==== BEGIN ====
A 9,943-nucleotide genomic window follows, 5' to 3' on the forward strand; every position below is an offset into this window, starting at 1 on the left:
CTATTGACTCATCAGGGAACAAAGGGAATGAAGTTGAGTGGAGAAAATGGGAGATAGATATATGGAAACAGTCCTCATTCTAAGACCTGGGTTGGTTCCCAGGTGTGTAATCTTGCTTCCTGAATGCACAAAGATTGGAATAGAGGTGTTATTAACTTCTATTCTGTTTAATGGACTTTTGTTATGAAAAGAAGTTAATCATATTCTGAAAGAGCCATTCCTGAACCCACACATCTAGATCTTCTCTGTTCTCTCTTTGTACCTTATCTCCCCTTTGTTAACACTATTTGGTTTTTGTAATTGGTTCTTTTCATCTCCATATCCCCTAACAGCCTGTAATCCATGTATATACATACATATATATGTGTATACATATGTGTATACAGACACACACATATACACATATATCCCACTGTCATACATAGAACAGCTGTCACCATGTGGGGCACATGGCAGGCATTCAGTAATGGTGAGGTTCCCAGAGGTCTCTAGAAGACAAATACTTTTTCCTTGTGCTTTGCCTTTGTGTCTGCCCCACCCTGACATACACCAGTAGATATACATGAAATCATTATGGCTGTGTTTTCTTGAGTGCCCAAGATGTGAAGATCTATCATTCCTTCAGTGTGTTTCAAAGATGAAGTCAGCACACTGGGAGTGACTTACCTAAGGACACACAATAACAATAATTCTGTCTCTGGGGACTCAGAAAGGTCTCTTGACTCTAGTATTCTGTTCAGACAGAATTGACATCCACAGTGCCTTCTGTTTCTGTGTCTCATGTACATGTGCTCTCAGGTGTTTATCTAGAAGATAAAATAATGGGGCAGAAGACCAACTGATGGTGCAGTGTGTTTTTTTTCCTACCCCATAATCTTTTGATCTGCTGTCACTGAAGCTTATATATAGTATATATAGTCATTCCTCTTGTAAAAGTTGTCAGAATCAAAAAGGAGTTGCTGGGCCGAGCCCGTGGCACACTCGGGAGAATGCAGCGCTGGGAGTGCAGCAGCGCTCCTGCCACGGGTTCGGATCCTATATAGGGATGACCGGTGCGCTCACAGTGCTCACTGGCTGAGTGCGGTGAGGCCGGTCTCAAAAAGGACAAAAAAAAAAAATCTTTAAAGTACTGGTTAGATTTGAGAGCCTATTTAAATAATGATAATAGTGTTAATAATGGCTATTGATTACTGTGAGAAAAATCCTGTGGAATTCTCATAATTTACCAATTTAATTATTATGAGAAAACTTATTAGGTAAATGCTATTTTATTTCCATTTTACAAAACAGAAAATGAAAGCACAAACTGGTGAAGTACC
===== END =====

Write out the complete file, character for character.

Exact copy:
A 9,943-nucleotide genomic window follows, 5' to 3' on the forward strand; every position below is an offset into this window, starting at 1 on the left:
CTATTGACTCATCAGGGAACAAAGGGAATGAAGTTGAGTGGAGAAAATGGGAGATAGATATATGGAAACAGTCCTCATTCTAAGACCTGGGTTGGTTCCCAGGTGTGTAATCTTGCTTCCTGAATGCACAAAGATTGGAATAGAGGTGTTATTAACTTCTATTCTGTTTAATGGACTTTTGTTATGAAAAGAAGTTAATCATATTCTGAAAGAGCCATTCCTGAACCCACACATCTAGATCTTCTCTGTTCTCTCTTTGTACCTTATCTCCCCTTTGTTAACACTATTTGGTTTTTGTAATTGGTTCTTTTCATCTCCATATCCCCTAACAGCCTGTAATCCATGTATATACATACATATATATGTGTATACATATGTGTATACAGACACACACATATACACATATATCCCACTGTCATACATAGAACAGCTGTCACCATGTGGGGCACATGGCAGGCATTCAGTAATGGTGAGGTTCCCAGAGGTCTCTAGAAGACAAATACTTTTTCCTTGTGCTTTGCCTTTGTGTCTGCCCCACCCTGACATACACCAGTAGATATACATGAAATCATTATGGCTGTGTTTTCTTGAGTGCCCAAGATGTGAAGATCTATCATTCCTTCAGTGTGTTTCAAAGATGAAGTCAGCACACTGGGAGTGACTTACCTAAGGACACACAATAACAATAATTCTGTCTCTGGGGACTCAGAAAGGTCTCTTGACTCTAGTATTCTGTTCAGACAGAATTGACATCCACAGTGCCTTCTGTTTCTGTGTCTCATGTACATGTGCTCTCAGGTGTTTATCTAGAAGATAAAATAATGGGGCAGAAGACCAACTGATGGTGCAGTGTGTTTTTTTTCCTACCCCATAATCTTTTGATCTGCTGTCACTGAAGCTTATATATAGTATATATAGTCATTCCTCTTGTAAAAGTTGTCAGAATCAAAAAGGAGTTGCTGGGCCGAGCCCGTGGCACACTCGGGAGAATGCAGCGCTGGGAGTGCAGCAGCGCTCCTGCCACGGGTTCGGATCCTATATAGGGATGACCGGTGCGCTCACAGTGCTCACTGGCTGAGTGCGGTGAGGCCGGTCTCAAAAAGGACAAAAAAAAAAAATCTTTAAAGTACTGGTTAGATTTGAGAGCCTATTTAAATAATGATAATAGTGTTAATAATGGCTATTGATTACTGTGAGAAAAATCCTGTGGAATTCTCATAATTTACCAATTTAATTATTATGAGAAAACTTATTAGGTAAATGCTATTTTATTTCCATTTTACAAAACAGAAAATGAAAGCACAAACTGGTGAAGTACC